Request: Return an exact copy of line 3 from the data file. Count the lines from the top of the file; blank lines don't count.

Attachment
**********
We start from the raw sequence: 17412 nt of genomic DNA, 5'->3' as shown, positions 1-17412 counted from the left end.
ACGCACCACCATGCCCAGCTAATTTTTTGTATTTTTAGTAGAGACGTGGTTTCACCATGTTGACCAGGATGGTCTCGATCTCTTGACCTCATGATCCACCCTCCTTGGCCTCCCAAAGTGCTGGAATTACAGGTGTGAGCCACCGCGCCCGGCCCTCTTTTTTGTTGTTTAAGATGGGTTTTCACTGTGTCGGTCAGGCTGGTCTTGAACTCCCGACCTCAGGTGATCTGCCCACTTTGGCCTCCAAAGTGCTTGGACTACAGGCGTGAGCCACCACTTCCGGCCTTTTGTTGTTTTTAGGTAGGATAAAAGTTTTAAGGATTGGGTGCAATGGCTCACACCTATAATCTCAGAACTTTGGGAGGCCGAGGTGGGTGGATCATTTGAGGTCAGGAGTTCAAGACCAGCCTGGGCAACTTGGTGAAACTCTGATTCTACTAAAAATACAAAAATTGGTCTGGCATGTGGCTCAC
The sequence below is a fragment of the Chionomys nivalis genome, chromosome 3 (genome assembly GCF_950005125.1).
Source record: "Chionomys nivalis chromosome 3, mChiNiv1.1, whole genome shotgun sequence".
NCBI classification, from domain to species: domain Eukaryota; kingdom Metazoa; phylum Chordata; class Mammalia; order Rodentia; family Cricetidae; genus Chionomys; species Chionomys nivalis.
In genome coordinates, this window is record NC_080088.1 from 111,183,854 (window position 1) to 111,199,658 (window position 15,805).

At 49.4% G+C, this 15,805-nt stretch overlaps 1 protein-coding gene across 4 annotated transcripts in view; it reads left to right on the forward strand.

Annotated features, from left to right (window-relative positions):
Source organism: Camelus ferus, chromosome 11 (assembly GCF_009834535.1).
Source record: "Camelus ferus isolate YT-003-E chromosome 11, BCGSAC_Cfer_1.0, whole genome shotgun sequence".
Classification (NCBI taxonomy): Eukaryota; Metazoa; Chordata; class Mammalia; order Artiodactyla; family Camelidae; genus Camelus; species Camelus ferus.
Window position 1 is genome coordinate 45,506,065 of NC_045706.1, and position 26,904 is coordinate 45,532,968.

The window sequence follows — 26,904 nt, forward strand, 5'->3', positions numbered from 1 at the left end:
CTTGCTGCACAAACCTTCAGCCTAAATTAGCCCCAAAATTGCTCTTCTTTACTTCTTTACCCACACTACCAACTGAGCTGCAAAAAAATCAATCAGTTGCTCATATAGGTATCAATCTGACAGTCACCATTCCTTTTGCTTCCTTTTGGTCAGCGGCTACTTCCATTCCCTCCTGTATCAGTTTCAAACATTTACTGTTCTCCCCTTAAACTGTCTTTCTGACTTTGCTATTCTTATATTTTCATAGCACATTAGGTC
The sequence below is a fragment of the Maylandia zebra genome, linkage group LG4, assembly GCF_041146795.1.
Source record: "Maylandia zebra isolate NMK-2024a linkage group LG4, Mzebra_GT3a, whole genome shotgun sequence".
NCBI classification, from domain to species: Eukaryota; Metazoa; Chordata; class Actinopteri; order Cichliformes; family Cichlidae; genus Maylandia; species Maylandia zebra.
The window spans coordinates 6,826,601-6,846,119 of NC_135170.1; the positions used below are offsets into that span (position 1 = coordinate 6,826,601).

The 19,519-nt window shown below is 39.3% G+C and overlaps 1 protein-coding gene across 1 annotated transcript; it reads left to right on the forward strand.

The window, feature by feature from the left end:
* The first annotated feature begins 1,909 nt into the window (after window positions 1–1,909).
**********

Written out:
The sequence below is a fragment of the Chionomys nivalis genome, chromosome 3 (genome assembly GCF_950005125.1).